A couple of readers recently messaged me asking how I made the little felt mushrooms that are featured on the banner for my blog. Funny timing, because I was just gearing up to make a few more of them for the craft fair at the RAC. I have made quite a few of these since Christmas last year, and they take me a lot of time to do, so I am understandably a little burnt on cranking them out. The thought of making them for this year's fair never crossed my mind until Jill was on the phone with one of the organizers discussing our space. The lovely lady that bought some of them from me last year, who happens to work for the RAC, was in the background yelling,"More mushrooms!" Thusly, with such an enthusiastic request, I had to make at least a few for fun.
But these may be some of the last I make, and most definitely the last big grouping for a while, so I figured I would make a little tutorial so people can make their own. They would be great in Christmas colors as decorations, maybe with a loop of embroidery floss through the top for an ornament hanger, or in any color as a sweet little gift.
Eco-Felt (felt made from recycled plastic bottles), in a color of your choice.
Scrap of coordinating cotton fabric.
Contrasting embroidery floss.
Clean scrap paper, like newsprint.
A few vintage buttons.
1. I did not use a pattern to create these mushrooms, but I do like to use something to trace a circle for the top. Depending on how big you want your shroom to be, it could be a glue bottle, a coffee cup, or even a small saucer, who knows! For this tutorial I used a water bottle which makes a large mushroom.
Using a fabric marking pen (the kind that fades in 24 hours), trace your circle template onto the cotton fabric, cut it out, then lay it on top of the felt and cut out a matching circle.
2. I like to use three buttons per mushroom, but feel free to go crazy with it or even use felt dots or embroider a million French knots too. I like to attach my buttons with simple square knots.
3. Sandwich your felt and cotton circles with wrong sides together. Using the whole strand of embroidery floss (don't split it), blanket stitch them together until you only have about an inch left to go. I like to start the stitch from the inside to hide the knot easily.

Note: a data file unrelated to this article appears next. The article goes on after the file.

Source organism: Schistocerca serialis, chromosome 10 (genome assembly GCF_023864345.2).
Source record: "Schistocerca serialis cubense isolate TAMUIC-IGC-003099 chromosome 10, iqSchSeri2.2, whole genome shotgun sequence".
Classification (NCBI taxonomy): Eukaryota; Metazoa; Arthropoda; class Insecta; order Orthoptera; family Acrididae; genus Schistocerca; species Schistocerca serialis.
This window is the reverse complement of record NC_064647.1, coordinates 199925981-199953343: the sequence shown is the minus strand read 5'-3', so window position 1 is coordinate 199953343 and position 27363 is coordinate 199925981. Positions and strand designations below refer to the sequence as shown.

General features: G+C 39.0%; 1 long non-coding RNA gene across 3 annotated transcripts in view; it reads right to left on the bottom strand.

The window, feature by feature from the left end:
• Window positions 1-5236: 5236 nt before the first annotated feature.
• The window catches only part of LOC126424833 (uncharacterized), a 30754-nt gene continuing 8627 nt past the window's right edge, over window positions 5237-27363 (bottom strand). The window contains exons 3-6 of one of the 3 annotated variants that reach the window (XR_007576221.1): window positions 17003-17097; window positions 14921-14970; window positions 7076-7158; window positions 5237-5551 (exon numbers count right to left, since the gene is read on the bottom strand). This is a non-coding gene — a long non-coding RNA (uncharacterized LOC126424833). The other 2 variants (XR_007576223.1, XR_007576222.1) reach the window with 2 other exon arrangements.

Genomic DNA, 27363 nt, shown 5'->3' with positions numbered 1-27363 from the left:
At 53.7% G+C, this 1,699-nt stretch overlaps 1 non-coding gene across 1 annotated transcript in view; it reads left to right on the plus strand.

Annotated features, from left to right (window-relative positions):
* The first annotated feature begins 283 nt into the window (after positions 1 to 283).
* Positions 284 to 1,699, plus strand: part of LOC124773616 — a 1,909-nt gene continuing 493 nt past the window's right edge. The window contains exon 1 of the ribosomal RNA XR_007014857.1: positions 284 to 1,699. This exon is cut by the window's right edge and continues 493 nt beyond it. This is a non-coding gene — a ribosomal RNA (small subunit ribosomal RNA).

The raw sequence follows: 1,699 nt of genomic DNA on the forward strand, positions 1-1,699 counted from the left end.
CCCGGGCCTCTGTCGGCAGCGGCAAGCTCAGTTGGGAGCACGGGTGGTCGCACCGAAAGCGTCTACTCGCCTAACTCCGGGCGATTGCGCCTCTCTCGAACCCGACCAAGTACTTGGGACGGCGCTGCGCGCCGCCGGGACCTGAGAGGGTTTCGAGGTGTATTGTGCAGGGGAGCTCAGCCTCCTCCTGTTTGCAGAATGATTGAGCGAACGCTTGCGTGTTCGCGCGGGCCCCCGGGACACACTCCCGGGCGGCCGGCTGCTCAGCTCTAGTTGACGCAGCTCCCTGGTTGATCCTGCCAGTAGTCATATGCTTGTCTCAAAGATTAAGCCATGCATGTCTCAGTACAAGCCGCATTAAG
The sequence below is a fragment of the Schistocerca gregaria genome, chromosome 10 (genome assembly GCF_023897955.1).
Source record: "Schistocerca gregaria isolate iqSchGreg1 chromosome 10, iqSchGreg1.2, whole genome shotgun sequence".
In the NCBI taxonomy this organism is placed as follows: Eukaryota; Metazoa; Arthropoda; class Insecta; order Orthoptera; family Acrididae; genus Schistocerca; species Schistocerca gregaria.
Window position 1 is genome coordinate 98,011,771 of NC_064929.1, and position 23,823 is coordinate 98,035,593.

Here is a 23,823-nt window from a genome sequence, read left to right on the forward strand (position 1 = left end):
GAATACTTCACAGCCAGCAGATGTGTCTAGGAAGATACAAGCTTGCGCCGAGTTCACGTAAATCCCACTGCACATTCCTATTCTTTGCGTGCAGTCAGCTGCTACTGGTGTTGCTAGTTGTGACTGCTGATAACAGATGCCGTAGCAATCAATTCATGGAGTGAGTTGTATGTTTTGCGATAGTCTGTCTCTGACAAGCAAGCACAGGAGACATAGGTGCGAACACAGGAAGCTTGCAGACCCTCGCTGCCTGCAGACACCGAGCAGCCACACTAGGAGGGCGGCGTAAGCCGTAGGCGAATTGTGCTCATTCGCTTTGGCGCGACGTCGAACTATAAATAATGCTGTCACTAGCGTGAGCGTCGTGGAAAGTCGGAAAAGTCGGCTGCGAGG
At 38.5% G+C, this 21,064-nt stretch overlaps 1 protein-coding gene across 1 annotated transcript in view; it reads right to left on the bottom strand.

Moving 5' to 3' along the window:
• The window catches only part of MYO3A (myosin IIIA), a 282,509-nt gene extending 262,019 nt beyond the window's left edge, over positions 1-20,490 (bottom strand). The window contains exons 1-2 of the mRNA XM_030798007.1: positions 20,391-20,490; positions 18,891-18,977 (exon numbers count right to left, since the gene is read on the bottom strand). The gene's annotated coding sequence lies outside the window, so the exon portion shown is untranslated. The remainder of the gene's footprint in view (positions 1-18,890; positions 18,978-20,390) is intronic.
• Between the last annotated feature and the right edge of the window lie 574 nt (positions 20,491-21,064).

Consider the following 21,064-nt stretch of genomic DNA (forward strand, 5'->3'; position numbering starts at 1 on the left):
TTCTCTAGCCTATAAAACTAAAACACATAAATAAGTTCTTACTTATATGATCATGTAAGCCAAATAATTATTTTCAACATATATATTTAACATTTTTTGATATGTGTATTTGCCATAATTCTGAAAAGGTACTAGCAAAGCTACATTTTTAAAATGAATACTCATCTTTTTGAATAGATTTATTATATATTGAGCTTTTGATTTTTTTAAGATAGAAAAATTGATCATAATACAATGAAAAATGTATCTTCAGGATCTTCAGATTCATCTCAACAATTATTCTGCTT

4. Now comes the stuffing. Something interesting that I never really told anyone about my first batch of mushrooms was that they were actually intended as a political art statement. I never had a chance to tell people about the idea before I sold them at the fair, so I guess now is as good a time as any.
I stuffed the mushrooms with a torn and crumpled voter information sheet that I got with my voting materials that year. Get it? A bunch of fungus stuffed with political information? Yup.
But feel free to stuff yours with whatever you wish, maybe an old love letter or your driving test. Or plain old newspaper is fine, be sure it is lightweight so it doesn't get too lumpy.
I like to tear off little bits and crunch them up, then pack the circle with them until it looks how I want it. I stuff them with paper as opposed to batting because you can crunch and sculpt the edges of the cap so it is not poofy, in addition to the eco-ness of using recycled paper and the political-ness of the voter info pages. Also I like the way it feels under the felt, I dunno. Here it is before I squished it down a bit, and it is too poofy:
And here it is after I pressed the edges a bit:
Anywho, stuff it until you get the desired shape, then finish blanket stitching the opening and hide the knot by threading both leftover ends through the needle, putting the needle in between the layers of fabric and coming out somewhere in the middle of the cap, then pull it tight and snip off the excess:
5. When it comes to the stem, I like to freehand the shape. You could make it long and skinny or short and fat, whatever you like. I try to make them relatively proportionate to the top when it comes to length, and a bit on the skinny side, so they look like Shitake mushrooms. The shape I trace for the stem is a trapezoid like this:
6. Fold the stem in half lengthwise and blanket stitch it into a tube, and be sure to leave about 5-6 inches of floss at the beginning and end of the seam, for attaching the cap and bottom:
7. Now to cut out the bottom of the stem. Again I just eyeball it (each mushroom comes out different and special that way), so I look at the bigger opening and try to cut out a circle that will match it. You could trace it if you want but it is not necessary.
Use the remaining floss to attach the circle to the bottom of the stem and hide the knot.
8. Stuff the stem the same way you stuffed the top, using a pencil to push the bits down in. I like to crumple the papers in a longish shape to make them easier to fit inside. Roll the stem between your thumb and forefinger to smooth out any lumps. And make sure you stuff it pretty firmly all the way to the top so the cap will not flop around.
9. Use the floss hanging off the top of the stem to whip stitch it to the center of the cap. You don't have to blanket stitch this part because it is just too awkward. Just make sure it is tightly stitched and relatively neat, then hide that knot and you are done!
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